Wednesday, 23 April 2014

All you need is Ecuador (for a caffeine detox)

They say that it's the small things in life that make a difference. The everyday occurrences, or non-occurrences as it may be, that matter most. To be honest, most of us don't think about them that often – life could become a little overbearing if we did. It's only when you step outside of your routine, encounter differences, that they may become apparent.
The picturesque Ibarra, Ecuador.
Ibarra: The lack of coffee is not a deal-breaker.
There's also the chance that it might come as a surprise how attached you've become to such 'small things' – a case of 'you don't know what you've got till it's gone'.

On a recent, necessary trip to Ecuador – a country I've visited on two previous occasions – some of those, what are best described as 'home from home comforts' considering it's in comparison with Colombia, were noticeable by their absence.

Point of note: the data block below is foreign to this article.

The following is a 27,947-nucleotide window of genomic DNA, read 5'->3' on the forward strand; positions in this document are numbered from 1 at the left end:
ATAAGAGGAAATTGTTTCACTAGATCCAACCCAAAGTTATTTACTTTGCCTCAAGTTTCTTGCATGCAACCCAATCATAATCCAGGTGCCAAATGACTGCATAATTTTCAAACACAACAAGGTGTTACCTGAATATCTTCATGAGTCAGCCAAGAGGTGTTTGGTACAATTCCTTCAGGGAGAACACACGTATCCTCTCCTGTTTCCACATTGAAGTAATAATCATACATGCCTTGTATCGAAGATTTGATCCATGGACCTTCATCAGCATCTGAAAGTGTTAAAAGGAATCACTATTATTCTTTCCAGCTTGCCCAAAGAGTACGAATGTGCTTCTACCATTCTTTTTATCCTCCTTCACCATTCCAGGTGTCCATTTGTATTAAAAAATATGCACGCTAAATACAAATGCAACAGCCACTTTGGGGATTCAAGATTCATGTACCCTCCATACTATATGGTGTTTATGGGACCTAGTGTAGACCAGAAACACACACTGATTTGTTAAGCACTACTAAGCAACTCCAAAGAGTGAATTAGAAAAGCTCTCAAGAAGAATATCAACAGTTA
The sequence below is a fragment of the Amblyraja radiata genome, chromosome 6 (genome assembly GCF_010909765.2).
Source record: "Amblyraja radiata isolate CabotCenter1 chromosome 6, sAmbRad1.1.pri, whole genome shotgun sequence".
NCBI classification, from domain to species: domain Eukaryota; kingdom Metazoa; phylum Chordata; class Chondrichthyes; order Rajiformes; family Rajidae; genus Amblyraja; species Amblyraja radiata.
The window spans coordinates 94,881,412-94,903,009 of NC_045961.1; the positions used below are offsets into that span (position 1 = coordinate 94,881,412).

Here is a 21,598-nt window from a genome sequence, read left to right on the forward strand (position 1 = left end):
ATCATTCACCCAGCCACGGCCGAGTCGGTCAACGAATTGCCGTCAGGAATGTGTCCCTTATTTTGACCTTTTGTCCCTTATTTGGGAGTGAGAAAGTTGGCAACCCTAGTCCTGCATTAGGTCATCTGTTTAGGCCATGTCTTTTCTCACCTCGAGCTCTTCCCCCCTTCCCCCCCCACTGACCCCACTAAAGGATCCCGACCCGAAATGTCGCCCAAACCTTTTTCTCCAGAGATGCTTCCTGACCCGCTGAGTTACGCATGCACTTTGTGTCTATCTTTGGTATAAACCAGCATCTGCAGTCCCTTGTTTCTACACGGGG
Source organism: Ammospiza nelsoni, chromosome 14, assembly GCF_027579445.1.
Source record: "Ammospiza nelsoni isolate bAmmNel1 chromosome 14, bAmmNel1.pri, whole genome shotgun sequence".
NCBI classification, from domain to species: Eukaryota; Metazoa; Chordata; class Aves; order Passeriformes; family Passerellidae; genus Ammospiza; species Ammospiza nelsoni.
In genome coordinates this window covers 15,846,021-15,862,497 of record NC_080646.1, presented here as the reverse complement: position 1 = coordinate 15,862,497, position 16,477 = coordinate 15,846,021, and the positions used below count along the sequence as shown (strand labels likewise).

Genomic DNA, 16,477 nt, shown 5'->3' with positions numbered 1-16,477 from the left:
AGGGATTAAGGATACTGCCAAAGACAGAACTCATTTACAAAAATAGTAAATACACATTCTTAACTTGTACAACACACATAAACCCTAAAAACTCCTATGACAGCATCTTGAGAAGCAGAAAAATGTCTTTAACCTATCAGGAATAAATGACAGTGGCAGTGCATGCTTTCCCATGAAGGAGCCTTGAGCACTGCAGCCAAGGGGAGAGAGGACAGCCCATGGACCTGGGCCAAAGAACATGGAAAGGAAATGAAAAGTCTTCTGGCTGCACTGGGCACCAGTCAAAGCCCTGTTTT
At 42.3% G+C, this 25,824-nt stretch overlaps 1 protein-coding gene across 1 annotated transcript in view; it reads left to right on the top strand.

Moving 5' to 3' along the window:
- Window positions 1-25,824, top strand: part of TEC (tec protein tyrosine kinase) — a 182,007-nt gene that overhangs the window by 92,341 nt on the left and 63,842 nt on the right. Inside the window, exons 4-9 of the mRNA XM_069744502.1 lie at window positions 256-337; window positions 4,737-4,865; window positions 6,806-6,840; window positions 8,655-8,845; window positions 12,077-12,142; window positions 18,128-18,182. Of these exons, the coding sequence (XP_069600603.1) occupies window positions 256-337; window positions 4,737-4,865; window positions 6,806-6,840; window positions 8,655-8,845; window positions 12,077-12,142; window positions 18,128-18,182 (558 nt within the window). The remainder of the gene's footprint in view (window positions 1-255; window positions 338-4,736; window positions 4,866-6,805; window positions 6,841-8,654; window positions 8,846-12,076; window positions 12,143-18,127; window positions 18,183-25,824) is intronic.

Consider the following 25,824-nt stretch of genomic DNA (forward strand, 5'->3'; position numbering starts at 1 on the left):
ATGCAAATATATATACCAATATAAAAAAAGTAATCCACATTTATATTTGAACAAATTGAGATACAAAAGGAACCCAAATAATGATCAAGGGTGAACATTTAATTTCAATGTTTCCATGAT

Now such comforts must fall into the bracket of things I've just got used to over the last 36 months or so. For when I was in Ecuador in both 2009 and 2011 their non-existence didn't bother me. Moreover, my own rural, west of Ireland background ensures I wasn't born accustomed to them – well at least one of them anyway.

That 'one' being my penchant for daily coffees with a drop of milk – café con leche, cortado, perico or pintado as you'll find them called in these parts – in value-for-money panaderías (bakeries/bread shops). You see in Colombia (or Bogotá in any case) all panaderías sell coffee, all through the day. Usually it's nothing glamorous but when you get it at a price that's easy on the pocket, it makes it all the tastier.